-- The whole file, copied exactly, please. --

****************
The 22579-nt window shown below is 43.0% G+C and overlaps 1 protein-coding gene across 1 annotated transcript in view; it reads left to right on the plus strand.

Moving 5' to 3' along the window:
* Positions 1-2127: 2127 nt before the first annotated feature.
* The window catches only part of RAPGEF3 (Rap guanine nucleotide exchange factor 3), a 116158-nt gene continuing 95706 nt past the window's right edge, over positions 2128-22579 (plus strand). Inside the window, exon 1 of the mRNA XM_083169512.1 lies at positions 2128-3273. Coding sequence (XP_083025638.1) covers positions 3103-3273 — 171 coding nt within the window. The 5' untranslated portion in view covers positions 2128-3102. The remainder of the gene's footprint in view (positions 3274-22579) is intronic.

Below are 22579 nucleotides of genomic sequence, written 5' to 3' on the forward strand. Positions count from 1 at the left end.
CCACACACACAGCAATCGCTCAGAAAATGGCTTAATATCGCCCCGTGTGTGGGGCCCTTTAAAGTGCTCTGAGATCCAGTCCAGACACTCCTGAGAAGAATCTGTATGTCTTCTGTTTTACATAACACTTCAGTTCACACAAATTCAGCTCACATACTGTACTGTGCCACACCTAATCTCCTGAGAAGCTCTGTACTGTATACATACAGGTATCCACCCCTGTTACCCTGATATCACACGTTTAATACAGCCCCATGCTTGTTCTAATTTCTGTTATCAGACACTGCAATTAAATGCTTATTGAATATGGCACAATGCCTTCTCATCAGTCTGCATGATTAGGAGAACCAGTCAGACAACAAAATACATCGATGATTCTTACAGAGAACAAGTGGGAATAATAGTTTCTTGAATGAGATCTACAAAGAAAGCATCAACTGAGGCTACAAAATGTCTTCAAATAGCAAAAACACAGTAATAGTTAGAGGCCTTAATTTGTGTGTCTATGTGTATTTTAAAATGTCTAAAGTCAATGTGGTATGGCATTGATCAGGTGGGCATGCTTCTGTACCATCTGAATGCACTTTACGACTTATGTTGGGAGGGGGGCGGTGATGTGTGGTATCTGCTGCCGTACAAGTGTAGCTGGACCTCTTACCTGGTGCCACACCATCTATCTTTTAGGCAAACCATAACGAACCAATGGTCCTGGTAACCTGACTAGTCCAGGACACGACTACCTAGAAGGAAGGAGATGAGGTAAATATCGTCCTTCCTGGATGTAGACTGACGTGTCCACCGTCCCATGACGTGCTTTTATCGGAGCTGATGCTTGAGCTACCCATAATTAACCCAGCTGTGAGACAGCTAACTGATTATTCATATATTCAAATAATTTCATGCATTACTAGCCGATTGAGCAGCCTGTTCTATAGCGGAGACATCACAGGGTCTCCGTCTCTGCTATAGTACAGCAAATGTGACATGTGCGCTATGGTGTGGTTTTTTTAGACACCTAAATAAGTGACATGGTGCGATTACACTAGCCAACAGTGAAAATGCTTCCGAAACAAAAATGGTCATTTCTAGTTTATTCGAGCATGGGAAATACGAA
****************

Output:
The 22579-nt window shown below is 43.0% G+C and overlaps 1 protein-coding gene across 1 annotated transcript in view; it reads left to right on the plus strand.

Moving 5' to 3' along the window:
* Positions 1-2127: 2127 nt before the first annotated feature.
* The window catches only part of RAPGEF3 (Rap guanine nucleotide exchange factor 3), a 116158-nt gene continuing 95706 nt past the window's right edge, over positions 2128-22579 (plus strand). Inside the window, exon 1 of the mRNA XM_083169512.1 lies at positions 2128-3273. Coding sequence (XP_083025638.1) covers positions 3103-3273 — 171 coding nt within the window. The 5' untranslated portion in view covers positions 2128-3102. The remainder of the gene's footprint in view (positions 3274-22579) is intronic.

Below are 22579 nucleotides of genomic sequence, written 5' to 3' on the forward strand. Positions count from 1 at the left end.
CCACACACACAGCAATCGCTCAGAAAATGGCTTAATATCGCCCCGTGTGTGGGGCCCTTTAAAGTGCTCTGAGATCCAGTCCAGACACTCCTGAGAAGAATCTGTATGTCTTCTGTTTTACATAACACTTCAGTTCACACAAATTCAGCTCACATACTGTACTGTGCCACACCTAATCTCCTGAGAAGCTCTGTACTGTATACATACAGGTATCCACCCCTGTTACCCTGATATCACACGTTTAATACAGCCCCATGCTTGTTCTAATTTCTGTTATCAGACACTGCAATTAAATGCTTATTGAATATGGCACAATGCCTTCTCATCAGTCTGCATGATTAGGAGAACCAGTCAGACAACAAAATACATCGATGATTCTTACAGAGAACAAGTGGGAATAATAGTTTCTTGAATGAGATCTACAAAGAAAGCATCAACTGAGGCTACAAAATGTCTTCAAATAGCAAAAACACAGTAATAGTTAGAGGCCTTAATTTGTGTGTCTATGTGTATTTTAAAATGTCTAAAGTCAATGTGGTATGGCATTGATCAGGTGGGCATGCTTCTGTACCATCTGAATGCACTTTACGACTTATGTTGGGAGGGGGGCGGTGATGTGTGGTATCTGCTGCCGTACAAGTGTAGCTGGACCTCTTACCTGGTGCCACACCATCTATCTTTTAGGCAAACCATAACGAACCAATGGTCCTGGTAACCTGACTAGTCCAGGACACGACTACCTAGAAGGAAGGAGATGAGGTAAATATCGTCCTTCCTGGATGTAGACTGACGTGTCCACCGTCCCATGACGTGCTTTTATCGGAGCTGATGCTTGAGCTACCCATAATTAACCCAGCTGTGAGACAGCTAACTGATTATTCATATATTCAAATAATTTCATGCATTACTAGCCGATTGAGCAGCCTGTTCTATAGCGGAGACATCACAGGGTCTCCGTCTCTGCTATAGTACAGCAAATGTGACATGTGCGCTATGGTGTGGTTTTTTTAGACACCTAAATAAGTGACATGGTGCGATTACACTAGCCAACAGTGAAAATGCTTCCGAAACAAAAATGGTCATTTCTAGTTTATTCGAGCATGGGAAATACGAA